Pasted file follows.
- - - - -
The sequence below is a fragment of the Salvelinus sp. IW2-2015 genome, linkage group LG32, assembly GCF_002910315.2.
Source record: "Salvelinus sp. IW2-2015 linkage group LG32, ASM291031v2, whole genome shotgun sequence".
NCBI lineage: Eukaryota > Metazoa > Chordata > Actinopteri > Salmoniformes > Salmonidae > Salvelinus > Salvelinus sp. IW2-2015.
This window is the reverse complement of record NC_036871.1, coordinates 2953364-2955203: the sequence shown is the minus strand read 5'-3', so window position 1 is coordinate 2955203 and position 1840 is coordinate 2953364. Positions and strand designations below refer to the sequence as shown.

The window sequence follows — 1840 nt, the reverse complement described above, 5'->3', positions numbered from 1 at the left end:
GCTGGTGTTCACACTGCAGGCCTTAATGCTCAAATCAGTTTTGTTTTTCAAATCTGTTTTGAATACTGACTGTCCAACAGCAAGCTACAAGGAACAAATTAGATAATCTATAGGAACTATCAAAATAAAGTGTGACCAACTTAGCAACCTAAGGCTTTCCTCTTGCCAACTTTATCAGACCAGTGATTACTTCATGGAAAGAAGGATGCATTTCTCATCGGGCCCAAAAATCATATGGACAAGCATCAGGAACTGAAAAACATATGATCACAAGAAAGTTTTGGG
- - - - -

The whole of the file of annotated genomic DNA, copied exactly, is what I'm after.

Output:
The sequence below is a fragment of the Salvelinus sp. IW2-2015 genome, linkage group LG32, assembly GCF_002910315.2.
Source record: "Salvelinus sp. IW2-2015 linkage group LG32, ASM291031v2, whole genome shotgun sequence".
NCBI lineage: Eukaryota > Metazoa > Chordata > Actinopteri > Salmoniformes > Salmonidae > Salvelinus > Salvelinus sp. IW2-2015.
This window is the reverse complement of record NC_036871.1, coordinates 2953364-2955203: the sequence shown is the minus strand read 5'-3', so window position 1 is coordinate 2955203 and position 1840 is coordinate 2953364. Positions and strand designations below refer to the sequence as shown.

The window sequence follows — 1840 nt, the reverse complement described above, 5'->3', positions numbered from 1 at the left end:
GCTGGTGTTCACACTGCAGGCCTTAATGCTCAAATCAGTTTTGTTTTTCAAATCTGTTTTGAATACTGACTGTCCAACAGCAAGCTACAAGGAACAAATTAGATAATCTATAGGAACTATCAAAATAAAGTGTGACCAACTTAGCAACCTAAGGCTTTCCTCTTGCCAACTTTATCAGACCAGTGATTACTTCATGGAAAGAAGGATGCATTTCTCATCGGGCCCAAAAATCATATGGACAAGCATCAGGAACTGAAAAACATATGATCACAAGAAAGTTTTGGG